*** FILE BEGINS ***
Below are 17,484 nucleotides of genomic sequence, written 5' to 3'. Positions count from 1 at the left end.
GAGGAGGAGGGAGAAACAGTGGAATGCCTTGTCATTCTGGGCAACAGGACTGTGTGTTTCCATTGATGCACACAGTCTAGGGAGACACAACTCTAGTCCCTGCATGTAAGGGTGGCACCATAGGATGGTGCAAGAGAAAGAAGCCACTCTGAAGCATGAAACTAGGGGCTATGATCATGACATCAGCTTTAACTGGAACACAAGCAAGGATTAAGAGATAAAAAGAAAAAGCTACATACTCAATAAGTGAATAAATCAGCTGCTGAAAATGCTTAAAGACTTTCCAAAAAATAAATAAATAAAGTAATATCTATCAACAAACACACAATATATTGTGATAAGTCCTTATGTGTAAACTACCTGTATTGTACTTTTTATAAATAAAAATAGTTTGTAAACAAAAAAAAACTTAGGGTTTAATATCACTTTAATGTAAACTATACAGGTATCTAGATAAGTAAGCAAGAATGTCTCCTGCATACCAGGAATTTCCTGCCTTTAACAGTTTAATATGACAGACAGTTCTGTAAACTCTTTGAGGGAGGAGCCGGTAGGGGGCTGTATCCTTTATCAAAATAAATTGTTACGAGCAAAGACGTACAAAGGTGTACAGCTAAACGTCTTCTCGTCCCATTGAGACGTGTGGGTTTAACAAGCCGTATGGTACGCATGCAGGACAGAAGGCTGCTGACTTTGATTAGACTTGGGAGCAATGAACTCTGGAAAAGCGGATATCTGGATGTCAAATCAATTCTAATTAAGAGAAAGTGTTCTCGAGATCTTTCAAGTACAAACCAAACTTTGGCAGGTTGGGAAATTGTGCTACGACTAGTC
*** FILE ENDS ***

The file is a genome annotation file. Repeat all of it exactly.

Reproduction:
Below are 17,484 nucleotides of genomic sequence, written 5' to 3'. Positions count from 1 at the left end.
GAGGAGGAGGGAGAAACAGTGGAATGCCTTGTCATTCTGGGCAACAGGACTGTGTGTTTCCATTGATGCACACAGTCTAGGGAGACACAACTCTAGTCCCTGCATGTAAGGGTGGCACCATAGGATGGTGCAAGAGAAAGAAGCCACTCTGAAGCATGAAACTAGGGGCTATGATCATGACATCAGCTTTAACTGGAACACAAGCAAGGATTAAGAGATAAAAAGAAAAAGCTACATACTCAATAAGTGAATAAATCAGCTGCTGAAAATGCTTAAAGACTTTCCAAAAAATAAATAAATAAAGTAATATCTATCAACAAACACACAATATATTGTGATAAGTCCTTATGTGTAAACTACCTGTATTGTACTTTTTATAAATAAAAATAGTTTGTAAACAAAAAAAAACTTAGGGTTTAATATCACTTTAATGTAAACTATACAGGTATCTAGATAAGTAAGCAAGAATGTCTCCTGCATACCAGGAATTTCCTGCCTTTAACAGTTTAATATGACAGACAGTTCTGTAAACTCTTTGAGGGAGGAGCCGGTAGGGGGCTGTATCCTTTATCAAAATAAATTGTTACGAGCAAAGACGTACAAAGGTGTACAGCTAAACGTCTTCTCGTCCCATTGAGACGTGTGGGTTTAACAAGCCGTATGGTACGCATGCAGGACAGAAGGCTGCTGACTTTGATTAGACTTGGGAGCAATGAACTCTGGAAAAGCGGATATCTGGATGTCAAATCAATTCTAATTAAGAGAAAGTGTTCTCGAGATCTTTCAAGTACAAACCAAACTTTGGCAGGTTGGGAAATTGTGCTACGACTAGTC